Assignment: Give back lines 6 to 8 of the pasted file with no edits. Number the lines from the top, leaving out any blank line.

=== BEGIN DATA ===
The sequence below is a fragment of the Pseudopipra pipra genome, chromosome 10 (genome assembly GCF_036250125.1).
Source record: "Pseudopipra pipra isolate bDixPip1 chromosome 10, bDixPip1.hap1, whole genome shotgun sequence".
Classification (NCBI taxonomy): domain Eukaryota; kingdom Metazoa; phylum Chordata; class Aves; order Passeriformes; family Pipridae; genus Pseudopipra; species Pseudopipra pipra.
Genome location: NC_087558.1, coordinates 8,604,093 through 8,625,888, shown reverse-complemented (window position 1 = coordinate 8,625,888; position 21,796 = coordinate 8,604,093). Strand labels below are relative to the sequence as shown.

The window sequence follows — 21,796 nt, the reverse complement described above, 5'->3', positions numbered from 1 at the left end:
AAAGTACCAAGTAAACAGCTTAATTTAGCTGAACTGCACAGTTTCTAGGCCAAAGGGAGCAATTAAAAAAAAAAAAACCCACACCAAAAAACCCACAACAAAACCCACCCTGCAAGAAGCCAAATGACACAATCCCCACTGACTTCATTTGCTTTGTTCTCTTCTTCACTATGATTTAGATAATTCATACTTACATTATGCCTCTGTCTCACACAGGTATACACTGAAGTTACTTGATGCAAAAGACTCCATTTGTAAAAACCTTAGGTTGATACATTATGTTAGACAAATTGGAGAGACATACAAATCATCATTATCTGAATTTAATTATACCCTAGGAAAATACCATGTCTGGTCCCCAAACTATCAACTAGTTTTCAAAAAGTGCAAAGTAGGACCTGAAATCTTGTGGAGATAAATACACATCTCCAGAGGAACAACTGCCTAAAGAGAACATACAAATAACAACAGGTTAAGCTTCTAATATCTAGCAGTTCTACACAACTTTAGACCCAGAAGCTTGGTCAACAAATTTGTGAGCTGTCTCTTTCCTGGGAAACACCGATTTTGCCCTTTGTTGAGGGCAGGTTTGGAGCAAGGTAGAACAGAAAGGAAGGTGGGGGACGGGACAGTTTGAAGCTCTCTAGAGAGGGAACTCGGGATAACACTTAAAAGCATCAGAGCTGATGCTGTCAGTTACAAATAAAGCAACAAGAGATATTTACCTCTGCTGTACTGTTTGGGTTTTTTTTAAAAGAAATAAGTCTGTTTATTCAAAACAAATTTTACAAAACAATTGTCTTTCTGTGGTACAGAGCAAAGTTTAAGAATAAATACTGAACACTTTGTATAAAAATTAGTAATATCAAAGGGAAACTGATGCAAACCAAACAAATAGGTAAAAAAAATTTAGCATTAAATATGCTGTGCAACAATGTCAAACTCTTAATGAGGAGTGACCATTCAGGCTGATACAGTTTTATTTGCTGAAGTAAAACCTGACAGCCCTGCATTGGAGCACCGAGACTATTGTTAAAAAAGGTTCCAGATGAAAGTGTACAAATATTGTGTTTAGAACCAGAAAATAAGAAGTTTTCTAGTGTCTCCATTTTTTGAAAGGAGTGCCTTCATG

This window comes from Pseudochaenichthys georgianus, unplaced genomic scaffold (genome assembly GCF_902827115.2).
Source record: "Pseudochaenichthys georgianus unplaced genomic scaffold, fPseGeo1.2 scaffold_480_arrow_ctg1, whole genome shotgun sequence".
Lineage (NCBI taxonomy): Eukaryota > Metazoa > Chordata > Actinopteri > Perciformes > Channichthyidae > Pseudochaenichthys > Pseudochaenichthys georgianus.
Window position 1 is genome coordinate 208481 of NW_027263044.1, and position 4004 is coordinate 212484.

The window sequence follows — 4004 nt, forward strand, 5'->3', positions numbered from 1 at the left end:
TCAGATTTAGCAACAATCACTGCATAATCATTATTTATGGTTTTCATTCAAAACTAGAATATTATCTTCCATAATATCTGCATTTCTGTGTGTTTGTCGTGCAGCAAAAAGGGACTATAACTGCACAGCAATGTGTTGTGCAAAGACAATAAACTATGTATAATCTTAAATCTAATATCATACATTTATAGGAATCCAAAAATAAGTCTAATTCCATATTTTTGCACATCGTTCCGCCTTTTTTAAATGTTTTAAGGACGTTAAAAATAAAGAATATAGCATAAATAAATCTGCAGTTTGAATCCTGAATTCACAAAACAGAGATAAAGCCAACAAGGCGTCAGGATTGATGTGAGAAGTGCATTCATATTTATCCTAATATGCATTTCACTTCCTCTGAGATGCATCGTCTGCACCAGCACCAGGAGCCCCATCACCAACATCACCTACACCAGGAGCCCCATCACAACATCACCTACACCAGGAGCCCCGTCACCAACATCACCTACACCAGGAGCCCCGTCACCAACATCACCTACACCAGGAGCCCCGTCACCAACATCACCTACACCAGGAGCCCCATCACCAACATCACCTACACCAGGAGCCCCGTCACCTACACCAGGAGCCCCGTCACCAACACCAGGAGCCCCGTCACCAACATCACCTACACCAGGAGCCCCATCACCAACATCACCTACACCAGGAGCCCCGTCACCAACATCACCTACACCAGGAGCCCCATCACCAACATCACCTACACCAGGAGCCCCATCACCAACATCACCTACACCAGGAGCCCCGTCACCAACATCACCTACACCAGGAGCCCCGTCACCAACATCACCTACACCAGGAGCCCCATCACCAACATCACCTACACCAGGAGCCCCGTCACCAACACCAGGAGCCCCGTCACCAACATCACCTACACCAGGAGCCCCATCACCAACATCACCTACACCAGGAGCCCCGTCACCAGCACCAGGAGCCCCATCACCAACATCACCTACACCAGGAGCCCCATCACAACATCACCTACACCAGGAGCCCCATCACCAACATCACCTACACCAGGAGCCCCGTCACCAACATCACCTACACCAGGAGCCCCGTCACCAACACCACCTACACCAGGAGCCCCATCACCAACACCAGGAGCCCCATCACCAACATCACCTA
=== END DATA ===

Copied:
AAAGTACCAAGTAAACAGCTTAATTTAGCTGAACTGCACAGTTTCTAGGCCAAAGGGAGCAATTAAAAAAAAAAAAACCCACACCAAAAAACCCACAACAAAACCCACCCTGCAAGAAGCCAAATGACACAATCCCCACTGACTTCATTTGCTTTGTTCTCTTCTTCACTATGATTTAGATAATTCATACTTACATTATGCCTCTGTCTCACACAGGTATACACTGAAGTTACTTGATGCAAAAGACTCCATTTGTAAAAACCTTAGGTTGATACATTATGTTAGACAAATTGGAGAGACATACAAATCATCATTATCTGAATTTAATTATACCCTAGGAAAATACCATGTCTGGTCCCCAAACTATCAACTAGTTTTCAAAAAGTGCAAAGTAGGACCTGAAATCTTGTGGAGATAAATACACATCTCCAGAGGAACAACTGCCTAAAGAGAACATACAAATAACAACAGGTTAAGCTTCTAATATCTAGCAGTTCTACACAACTTTAGACCCAGAAGCTTGGTCAACAAATTTGTGAGCTGTCTCTTTCCTGGGAAACACCGATTTTGCCCTTTGTTGAGGGCAGGTTTGGAGCAAGGTAGAACAGAAAGGAAGGTGGGGGACGGGACAGTTTGAAGCTCTCTAGAGAGGGAACTCGGGATAACACTTAAAAGCATCAGAGCTGATGCTGTCAGTTACAAATAAAGCAACAAGAGATATTTACCTCTGCTGTACTGTTTGGGTTTTTTTTAAAAGAAATAAGTCTGTTTATTCAAAACAAATTTTACAAAACAATTGTCTTTCTGTGGTACAGAGCAAAGTTTAAGAATAAATACTGAACACTTTGTATAAAAATTAGTAATATCAAAGGGAAACTGATGCAAACCAAACAAATAGGTAAAAAAAATTTAGCATTAAATATGCTGTGCAACAATGTCAAACTCTTAATGAGGAGTGACCATTCAGGCTGATACAGTTTTATTTGCTGAAGTAAAACCTGACAGCCCTGCATTGGAGCACCGAGACTATTGTTAAAAAAGGTTCCAGATGAAAGTGTACAAATATTGTGTTTAGAACCAGAAAATAAGAAGTTTTCTAGTGTCTCCATTTTTTGAAAGGAGTGCCTTCATG

This window comes from Pseudochaenichthys georgianus, unplaced genomic scaffold (genome assembly GCF_902827115.2).
Source record: "Pseudochaenichthys georgianus unplaced genomic scaffold, fPseGeo1.2 scaffold_480_arrow_ctg1, whole genome shotgun sequence".